The University Seminar on Cultural Memory began in 2005 as an interdisciplinary colloquium welcoming graduate students and faculty from Columbia and its neighbors. The Seminar, incepted in 2007, builds upon this already-established community and aims to further develop a vibrant interdisciplinary dialogue on contemporary issues of cultural and collective memory, including but not limited to traumatic memory, collective and national forgetting, memorialization and museology, historical consciousness and historiography, embodied memory and performance, archive and testimony. The Seminar meets monthly and, in addition to discussing chapters and works-in-progress, hosts a series of distinguished visiting speakers, working in close cooperation with relevant departments and institutes at Columbia.
Meeting dates and locations are subject to change. Please confirm details with the seminar rapporteur.
The Rifkind Center (160 Convent Av NY 10031) 6:00 PM
The Implicated Subject: Beyond Victims and Perpetrators
Michael Rothberg, University of California, Los Angeles Abstract
When it comes to historical violence and contemporary inequality, none of us are completely innocent, Michael Rothberg argues in The Implicated Subject (Stanford University Press, 2019). We may not be direct agents of harm, but we still contribute to, inhabit, or benefit from regimes of domination that we neither set up nor control. Claiming that the familiar categories of victim, perpetrator, and bystander do not adequately account for our connection to injustices past and present, and analyzing examples from transitional South Africa, contemporary Israel/Palestine, post-Holocaust Europe, and a transatlantic realm marked by the afterlives of slavery, Rothberg offers a new theory of political responsibility through the figure of the implicated subject.
Respondent: Gil Hochberg, Columbia University
Notes: Co-sponsored by Centro Primo Levi
Deustches Haus, Columbia University 6:00 PM
Legacies of Perpetration: Confronting my Family's Nazi Pastor
Roger Frie, Simon Fraser University (Canada) Abstract
What does it mean to discover an unspoken Nazi past in your family? In a moment defined by chance and circumstance, I learned of my German grandfather’s support for the Nazi regime, a fact that had never been openly talked about. Using my family’s struggle with memory as a site of inquiry, I examine the process of remembering, its transmission, and dissociation as it relates to perpetrator groups, and to third generation Germans in particular. What lurks in the silences that are passed down between generations? How does Germany’s collective memory of the Holocaust relate to individual and family memory? And how do we define the moral obligations of memory, or understand the continued power of dissociation? Any answer to these questions, I suggest, points to the ethical demands of history.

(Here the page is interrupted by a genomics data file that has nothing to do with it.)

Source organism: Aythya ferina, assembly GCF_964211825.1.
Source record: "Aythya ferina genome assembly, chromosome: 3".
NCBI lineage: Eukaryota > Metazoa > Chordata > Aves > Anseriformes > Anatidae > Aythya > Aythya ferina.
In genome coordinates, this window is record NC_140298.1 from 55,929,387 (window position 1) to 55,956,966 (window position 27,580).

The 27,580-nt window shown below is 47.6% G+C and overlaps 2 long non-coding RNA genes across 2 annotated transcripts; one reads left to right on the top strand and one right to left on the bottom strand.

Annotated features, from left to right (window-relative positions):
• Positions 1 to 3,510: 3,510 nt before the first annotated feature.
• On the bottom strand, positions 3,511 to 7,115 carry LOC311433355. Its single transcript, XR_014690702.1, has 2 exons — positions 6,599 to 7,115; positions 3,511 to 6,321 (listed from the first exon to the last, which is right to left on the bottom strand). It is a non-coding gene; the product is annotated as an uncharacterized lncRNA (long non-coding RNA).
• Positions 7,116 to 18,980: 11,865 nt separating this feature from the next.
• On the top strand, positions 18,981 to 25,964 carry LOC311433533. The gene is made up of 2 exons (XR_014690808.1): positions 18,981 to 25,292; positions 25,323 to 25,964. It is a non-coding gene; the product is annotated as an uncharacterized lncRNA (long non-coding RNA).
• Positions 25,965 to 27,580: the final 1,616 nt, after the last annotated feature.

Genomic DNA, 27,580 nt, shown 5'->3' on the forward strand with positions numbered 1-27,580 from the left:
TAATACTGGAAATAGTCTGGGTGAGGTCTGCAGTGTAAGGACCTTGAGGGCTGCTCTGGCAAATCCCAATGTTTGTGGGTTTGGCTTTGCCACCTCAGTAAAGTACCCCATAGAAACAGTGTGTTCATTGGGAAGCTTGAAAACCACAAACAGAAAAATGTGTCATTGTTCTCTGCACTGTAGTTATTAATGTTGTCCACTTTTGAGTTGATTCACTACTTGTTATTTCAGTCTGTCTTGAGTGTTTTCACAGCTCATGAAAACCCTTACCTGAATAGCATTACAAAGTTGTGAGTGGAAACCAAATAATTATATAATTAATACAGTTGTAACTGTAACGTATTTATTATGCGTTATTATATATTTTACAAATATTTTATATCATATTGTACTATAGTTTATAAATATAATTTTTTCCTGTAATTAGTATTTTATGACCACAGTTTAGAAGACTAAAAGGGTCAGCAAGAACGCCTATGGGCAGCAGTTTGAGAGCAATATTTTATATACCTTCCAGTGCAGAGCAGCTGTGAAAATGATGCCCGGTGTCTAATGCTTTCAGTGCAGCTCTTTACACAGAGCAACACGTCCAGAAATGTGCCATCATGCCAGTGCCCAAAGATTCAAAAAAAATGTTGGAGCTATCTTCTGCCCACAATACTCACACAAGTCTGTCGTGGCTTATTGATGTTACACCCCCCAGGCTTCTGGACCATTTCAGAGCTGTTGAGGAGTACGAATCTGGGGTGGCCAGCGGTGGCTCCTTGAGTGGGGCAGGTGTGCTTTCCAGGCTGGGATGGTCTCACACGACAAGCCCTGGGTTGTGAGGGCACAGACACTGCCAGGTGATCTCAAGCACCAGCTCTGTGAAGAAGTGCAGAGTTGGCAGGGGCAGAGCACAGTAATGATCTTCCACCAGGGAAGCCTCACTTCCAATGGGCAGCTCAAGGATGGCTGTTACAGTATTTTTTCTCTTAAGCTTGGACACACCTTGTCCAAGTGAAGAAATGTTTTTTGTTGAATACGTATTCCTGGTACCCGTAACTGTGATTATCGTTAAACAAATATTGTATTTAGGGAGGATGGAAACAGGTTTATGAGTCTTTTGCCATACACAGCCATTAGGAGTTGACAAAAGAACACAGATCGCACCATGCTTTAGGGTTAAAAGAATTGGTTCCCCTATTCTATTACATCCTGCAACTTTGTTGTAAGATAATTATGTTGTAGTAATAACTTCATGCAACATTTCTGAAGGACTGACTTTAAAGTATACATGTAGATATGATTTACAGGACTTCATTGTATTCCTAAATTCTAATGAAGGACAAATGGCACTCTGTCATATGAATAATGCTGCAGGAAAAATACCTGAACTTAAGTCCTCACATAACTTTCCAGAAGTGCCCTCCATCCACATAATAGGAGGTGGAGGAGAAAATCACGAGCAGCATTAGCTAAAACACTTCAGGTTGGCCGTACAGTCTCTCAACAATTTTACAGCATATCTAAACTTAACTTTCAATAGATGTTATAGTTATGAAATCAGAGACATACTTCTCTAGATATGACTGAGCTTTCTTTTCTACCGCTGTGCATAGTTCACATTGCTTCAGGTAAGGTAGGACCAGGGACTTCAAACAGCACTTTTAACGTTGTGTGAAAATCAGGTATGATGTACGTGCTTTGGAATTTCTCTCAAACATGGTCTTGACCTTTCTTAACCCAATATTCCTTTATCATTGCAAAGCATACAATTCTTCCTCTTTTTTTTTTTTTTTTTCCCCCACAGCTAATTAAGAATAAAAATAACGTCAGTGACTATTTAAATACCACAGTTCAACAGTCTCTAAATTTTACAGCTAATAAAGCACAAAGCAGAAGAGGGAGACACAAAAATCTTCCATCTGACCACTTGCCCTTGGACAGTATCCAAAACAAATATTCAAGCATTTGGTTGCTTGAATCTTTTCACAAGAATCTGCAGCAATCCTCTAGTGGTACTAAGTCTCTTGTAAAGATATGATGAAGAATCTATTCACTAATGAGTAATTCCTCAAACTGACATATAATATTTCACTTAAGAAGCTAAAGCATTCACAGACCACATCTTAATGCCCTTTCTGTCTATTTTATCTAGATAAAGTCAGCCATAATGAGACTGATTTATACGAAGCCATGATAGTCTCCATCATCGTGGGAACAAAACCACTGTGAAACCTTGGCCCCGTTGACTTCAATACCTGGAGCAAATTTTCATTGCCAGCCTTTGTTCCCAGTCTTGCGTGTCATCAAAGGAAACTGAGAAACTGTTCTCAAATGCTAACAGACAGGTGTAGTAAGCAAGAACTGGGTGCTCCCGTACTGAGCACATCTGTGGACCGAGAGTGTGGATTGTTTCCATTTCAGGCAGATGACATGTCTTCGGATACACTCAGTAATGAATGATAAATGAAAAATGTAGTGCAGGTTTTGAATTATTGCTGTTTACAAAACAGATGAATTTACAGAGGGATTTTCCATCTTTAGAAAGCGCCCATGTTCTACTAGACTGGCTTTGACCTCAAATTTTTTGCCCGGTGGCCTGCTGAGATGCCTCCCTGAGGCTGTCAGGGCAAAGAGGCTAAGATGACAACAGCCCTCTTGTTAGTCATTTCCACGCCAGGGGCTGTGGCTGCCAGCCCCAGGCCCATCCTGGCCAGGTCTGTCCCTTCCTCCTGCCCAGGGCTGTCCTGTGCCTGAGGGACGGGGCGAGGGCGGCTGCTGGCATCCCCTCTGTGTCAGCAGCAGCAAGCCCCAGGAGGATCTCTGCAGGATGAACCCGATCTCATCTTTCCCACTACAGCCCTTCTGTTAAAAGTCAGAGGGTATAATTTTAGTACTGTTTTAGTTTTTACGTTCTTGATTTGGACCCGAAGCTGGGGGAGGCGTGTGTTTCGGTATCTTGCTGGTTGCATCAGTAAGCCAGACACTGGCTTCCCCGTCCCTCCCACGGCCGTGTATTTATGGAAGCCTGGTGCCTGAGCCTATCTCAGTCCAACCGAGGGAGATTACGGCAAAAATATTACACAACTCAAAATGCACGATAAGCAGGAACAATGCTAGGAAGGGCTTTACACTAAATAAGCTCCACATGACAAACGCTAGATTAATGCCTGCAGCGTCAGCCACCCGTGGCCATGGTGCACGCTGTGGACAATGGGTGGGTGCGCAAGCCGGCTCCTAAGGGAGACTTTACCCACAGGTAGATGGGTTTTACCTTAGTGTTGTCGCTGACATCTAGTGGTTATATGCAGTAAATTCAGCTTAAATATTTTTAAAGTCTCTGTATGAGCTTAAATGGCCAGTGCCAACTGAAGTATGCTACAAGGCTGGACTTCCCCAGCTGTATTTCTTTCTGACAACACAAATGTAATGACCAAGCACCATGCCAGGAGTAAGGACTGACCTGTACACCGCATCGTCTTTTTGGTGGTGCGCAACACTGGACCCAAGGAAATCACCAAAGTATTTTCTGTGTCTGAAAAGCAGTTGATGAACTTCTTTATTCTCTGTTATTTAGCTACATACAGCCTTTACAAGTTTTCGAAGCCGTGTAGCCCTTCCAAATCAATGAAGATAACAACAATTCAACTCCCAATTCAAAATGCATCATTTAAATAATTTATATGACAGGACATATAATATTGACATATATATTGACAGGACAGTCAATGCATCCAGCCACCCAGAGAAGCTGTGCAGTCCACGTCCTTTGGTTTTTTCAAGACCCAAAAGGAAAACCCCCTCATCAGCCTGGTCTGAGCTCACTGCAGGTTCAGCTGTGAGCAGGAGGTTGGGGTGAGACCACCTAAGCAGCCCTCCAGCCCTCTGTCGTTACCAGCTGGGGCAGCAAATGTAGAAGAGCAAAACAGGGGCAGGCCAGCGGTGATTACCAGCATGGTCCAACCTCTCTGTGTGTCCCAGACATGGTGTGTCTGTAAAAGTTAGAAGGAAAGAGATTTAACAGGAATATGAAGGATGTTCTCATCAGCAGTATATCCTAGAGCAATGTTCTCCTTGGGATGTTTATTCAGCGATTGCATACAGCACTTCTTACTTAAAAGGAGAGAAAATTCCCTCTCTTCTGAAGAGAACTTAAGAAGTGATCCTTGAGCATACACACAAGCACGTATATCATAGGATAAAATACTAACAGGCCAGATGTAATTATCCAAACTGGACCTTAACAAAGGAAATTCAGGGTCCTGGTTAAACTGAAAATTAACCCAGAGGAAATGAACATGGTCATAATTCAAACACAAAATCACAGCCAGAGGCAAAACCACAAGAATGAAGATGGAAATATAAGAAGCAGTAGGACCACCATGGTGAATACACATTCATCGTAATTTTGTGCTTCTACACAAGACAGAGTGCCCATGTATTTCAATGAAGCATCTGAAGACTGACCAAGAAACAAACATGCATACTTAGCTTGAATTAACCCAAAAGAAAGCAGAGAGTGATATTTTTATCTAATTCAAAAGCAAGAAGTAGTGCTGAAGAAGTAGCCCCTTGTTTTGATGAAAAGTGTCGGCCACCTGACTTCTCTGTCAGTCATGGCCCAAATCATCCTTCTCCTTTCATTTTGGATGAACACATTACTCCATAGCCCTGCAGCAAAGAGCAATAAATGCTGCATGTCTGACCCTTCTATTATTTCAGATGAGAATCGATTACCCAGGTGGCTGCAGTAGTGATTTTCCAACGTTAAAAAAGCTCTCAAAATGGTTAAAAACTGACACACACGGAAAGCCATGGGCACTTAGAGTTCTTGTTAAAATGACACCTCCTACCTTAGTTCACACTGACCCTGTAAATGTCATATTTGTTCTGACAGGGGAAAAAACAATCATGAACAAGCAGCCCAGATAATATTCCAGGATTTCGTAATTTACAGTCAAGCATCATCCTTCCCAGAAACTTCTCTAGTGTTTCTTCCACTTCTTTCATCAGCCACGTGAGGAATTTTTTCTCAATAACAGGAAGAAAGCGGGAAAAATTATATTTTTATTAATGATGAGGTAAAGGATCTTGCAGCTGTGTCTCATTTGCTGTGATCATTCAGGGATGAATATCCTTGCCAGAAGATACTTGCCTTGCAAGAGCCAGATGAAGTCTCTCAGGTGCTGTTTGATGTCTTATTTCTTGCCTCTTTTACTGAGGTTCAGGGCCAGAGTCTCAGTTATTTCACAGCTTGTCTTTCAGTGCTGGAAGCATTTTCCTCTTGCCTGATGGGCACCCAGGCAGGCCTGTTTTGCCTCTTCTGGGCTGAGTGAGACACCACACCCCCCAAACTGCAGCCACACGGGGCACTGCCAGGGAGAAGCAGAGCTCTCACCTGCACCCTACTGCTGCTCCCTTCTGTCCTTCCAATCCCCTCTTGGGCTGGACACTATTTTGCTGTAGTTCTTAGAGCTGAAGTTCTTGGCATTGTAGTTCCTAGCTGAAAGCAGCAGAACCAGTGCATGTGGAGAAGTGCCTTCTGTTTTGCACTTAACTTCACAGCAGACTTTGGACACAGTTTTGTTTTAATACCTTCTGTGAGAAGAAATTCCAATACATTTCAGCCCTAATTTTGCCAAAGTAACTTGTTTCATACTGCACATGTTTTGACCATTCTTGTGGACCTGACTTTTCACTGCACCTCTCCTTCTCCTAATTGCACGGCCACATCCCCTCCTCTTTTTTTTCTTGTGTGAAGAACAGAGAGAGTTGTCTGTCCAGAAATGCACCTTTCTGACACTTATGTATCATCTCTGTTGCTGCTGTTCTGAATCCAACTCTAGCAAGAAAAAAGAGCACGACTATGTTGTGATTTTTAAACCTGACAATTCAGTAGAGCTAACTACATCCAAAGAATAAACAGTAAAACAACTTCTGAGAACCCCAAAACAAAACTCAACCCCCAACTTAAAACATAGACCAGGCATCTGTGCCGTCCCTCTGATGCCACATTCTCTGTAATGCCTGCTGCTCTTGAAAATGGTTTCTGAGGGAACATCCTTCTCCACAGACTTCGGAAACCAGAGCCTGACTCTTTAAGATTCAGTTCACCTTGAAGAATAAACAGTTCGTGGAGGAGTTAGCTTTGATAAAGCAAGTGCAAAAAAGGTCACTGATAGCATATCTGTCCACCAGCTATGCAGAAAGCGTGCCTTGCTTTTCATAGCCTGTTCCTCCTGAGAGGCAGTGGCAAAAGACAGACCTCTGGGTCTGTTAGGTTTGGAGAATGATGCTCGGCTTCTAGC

Deutsches Haus, Columbia University 6:00 PM
Heimat (Belonging: A German Reckons with History and Home)
Heimat is a revelatory, visually stunning graphic memoir that tells the story of Nora Krug's attempt to confront the hidden truths of her family’s wartime past in Nazi Germany and to comprehend the forces that have shaped her life, her generation, and history. The book won the 2018 National Book Critics Circle Award (Autobiography category), the Lynd Ward Graphic Novel Prize, and it was named a Best Book of 2018 by The New York Times Critics, The Boston Globe, NPR, The Minneapolis Star-Tribune, The Milwaukee Journal-Sentinel, the Guardian, Time (Honorable Mention), and the Library Journal (Best Graphic Novels), among others.
Krug is an author and illustrator whose work has appeared in mulitple publications around the world. She was named Illustrator of the Year 2019 by the Victoria and Albert Museum.
Discussant: Andreas Huyssen, Columbia University
Notes: Co-sponsored by Deutsches Haus, Columbia University
523 Butler Library, Columbia University 4:00 PM
Women Mobilizing Memory: Book launch with panel and reception
Notes: Co-sponsored with the Center for the Study of Social Difference
Buell Hall (Maison Française), Columbia University 5:30 PM
Neuroscience and the study of intergenerational trauma: how does the remote past get under our skin?
Frances Champagne, University of Texas at Austin
Gabriele M. Schwab, University of California, Irvine
Rachel Yehuda, Icahn School of Medicine at Mount Sinai